Maybe it’s time to bring Junior in for a heart check-up.
Heart attacks are vanishingly rare in kids and adolescents, but a growing body of literature suggests that the seeds of heart problems later in life are sewn in this age group. Two studies published recently in Circulation lend further credence to this idea.
In the first of these, Markus Juonala and colleagues at Finland’s Turku University Hospital followed a cohort of 4,380 people from a very young age through their 40s, and found that high systolic blood pressure, high cholesterol levels and a high body mass index in—get this—kids as young as age 9 are strong predictors of arterial wall thickening more than 3 decades later. This thickening is good non-invasive evidence of arteriosclerosis, the proximate cause of heart attacks and strokes.
Interestingly, Juonala’s group found that the presence of these risk factors at either age 3 or age 6 did not have a similar predictive value for problems later in life.
The second study, by Mika Kähönen and colleagues of Tampere University Hospital (also in Finland) used a similar longitudinal design. This group essentially proved that what your mother has been telling you all these years is correct: kids who ate fruits and vegetables at least once per day turned out to have healthier arteries when they became young adults than those who consumed these heart healthy foods twice a month or less.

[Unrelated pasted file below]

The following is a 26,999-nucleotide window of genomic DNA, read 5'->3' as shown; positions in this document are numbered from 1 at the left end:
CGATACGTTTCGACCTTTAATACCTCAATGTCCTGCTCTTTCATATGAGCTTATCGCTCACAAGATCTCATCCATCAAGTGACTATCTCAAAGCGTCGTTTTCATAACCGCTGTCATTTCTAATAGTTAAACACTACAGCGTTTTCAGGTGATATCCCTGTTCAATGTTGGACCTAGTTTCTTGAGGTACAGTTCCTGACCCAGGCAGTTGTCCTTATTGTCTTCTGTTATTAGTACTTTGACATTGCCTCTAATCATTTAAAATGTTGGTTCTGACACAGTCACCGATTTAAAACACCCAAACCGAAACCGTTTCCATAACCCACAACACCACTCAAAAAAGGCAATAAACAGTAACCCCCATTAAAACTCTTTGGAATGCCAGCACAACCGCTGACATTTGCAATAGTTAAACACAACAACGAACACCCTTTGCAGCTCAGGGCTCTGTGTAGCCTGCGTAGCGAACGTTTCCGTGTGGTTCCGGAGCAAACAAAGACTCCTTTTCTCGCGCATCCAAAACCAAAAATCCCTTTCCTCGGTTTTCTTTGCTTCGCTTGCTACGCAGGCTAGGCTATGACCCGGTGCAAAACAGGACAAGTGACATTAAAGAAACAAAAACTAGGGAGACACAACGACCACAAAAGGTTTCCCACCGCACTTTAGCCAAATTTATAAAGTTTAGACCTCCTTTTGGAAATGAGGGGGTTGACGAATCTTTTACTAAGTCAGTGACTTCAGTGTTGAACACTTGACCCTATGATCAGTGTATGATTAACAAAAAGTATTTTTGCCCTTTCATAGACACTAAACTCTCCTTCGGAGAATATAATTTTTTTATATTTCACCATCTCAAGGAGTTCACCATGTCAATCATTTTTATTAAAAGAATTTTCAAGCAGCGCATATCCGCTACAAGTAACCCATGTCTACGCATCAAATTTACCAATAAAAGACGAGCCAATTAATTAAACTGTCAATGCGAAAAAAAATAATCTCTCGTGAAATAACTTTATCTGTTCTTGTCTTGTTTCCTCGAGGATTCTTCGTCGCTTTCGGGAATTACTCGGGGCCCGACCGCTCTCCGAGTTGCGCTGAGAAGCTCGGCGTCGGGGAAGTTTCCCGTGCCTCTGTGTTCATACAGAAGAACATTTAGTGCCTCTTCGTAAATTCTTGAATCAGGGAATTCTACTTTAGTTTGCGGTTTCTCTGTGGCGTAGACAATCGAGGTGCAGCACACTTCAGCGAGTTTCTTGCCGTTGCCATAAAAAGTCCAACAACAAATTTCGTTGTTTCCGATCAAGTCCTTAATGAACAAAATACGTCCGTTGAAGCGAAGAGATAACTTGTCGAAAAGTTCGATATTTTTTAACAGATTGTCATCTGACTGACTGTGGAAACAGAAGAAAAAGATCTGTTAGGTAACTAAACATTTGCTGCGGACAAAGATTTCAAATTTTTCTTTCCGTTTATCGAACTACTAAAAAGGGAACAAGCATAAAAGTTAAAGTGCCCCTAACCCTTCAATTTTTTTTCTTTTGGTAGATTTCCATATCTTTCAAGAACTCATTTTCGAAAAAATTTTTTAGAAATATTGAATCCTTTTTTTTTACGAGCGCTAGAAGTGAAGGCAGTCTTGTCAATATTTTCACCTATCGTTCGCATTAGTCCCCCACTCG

Both studies relied on an arterial pulse wave velocity test to assess arterial wall thickening.
The results of these studies support many earlier ones which have indicated that all those well-established cardiac risk factors start kicking-in between the ages of 8 and 10. And yes, they do suggest it might not be a bad idea to get Junior checked for cardiac risk factors about the time he enters 4th grade.
The visit might include a blood pressure check, a cholesterol test, an assessment of the body mass index and a careful history covering exercise, diet and exposure to second-hand cigarette smoke. That said, it’s essential to seek guidance on the meaning of this visit from your doctor, since norms for these tests and historical factors aren’t as well established for kids as they are for adults.